Lawrence H. Pitts, the UC system's interim provost and executive vice president, Academic Affairs, released the following open letter to the faculty, "describing in somewhat greater detail the background" of his decision not to allow faculty furlough days to be taken on days of face-to-face instruction.
Sept. 10, 2009
I have received numerous communications from across the system about the furlough plan and how it is being implemented with UC’s faculty; so many, that I felt it was appropriate to respond with this open letter.
Let me begin by acknowledging what we all feel—that any reduction in salary for our faculty and staff, whether implemented as a pay cut or a furlough, is damaging to this institution. President Yudof and all of us at UCOP are working as hard as we can to end the furloughs in one year.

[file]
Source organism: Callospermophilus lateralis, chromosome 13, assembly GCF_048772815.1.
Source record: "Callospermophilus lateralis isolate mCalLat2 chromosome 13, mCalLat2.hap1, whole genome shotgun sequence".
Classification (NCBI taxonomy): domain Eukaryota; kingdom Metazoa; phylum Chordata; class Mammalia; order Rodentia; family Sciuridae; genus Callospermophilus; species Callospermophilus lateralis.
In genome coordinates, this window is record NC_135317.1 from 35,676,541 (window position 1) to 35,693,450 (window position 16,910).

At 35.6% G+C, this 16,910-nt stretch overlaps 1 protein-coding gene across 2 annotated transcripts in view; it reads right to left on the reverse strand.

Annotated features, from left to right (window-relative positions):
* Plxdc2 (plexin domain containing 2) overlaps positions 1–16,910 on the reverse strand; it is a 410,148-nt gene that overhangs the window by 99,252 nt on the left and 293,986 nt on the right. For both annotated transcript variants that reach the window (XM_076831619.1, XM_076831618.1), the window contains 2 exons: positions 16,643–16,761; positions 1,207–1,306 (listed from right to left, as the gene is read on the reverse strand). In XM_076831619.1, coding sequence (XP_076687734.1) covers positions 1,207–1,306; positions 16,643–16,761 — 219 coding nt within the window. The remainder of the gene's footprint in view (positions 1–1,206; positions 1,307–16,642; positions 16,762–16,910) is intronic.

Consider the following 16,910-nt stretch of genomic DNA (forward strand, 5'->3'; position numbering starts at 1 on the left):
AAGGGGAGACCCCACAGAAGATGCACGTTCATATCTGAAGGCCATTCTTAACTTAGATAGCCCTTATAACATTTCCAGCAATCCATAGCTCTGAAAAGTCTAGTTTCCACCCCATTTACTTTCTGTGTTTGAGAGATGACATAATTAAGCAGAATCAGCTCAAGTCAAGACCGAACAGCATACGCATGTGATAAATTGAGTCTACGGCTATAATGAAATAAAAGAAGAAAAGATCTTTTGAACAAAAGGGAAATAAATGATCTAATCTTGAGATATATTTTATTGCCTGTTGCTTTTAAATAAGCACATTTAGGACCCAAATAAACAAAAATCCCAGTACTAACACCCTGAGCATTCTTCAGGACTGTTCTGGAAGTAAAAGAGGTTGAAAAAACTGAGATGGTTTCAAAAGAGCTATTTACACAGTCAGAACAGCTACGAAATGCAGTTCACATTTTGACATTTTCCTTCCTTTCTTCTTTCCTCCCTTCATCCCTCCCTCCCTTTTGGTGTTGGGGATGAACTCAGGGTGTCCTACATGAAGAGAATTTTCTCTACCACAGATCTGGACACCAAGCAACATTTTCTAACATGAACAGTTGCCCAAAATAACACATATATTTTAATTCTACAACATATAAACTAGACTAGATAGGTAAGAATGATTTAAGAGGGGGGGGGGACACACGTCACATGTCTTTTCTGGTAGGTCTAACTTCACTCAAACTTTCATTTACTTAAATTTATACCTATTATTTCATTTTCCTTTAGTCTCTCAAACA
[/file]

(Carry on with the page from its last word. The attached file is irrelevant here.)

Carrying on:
The furlough/salary reduction plan was forced by unprecedented cuts in state support—a reduction of $813 million in 2008-09 and 2009-10 compared with the 2007-08 general fund support. In addition, there are more than $300 million in unfunded expenses, including negotiated salary increases for some of our represented employees, employer contributions to the UC Retirement Plan when we restart them in April, and increases in employee health care costs. The furlough plan addresses less than a quarter of this funding shortfall, and student fee increases already enacted address not quite a quarter more. Thus, about half of the $813 million and the unfunded increased expenses still have to be addressed by cost reduction and program restructuring/reduction/elimination at UCOP and the campuses. Unfortunately, further student fee increases will be needed to avoid unacceptable harm to the University. These actions, necessitated by the reduced budget, profoundly threaten the historic mission of UC, and, in the longer term, the general health, welfare and economic well being of the State of California.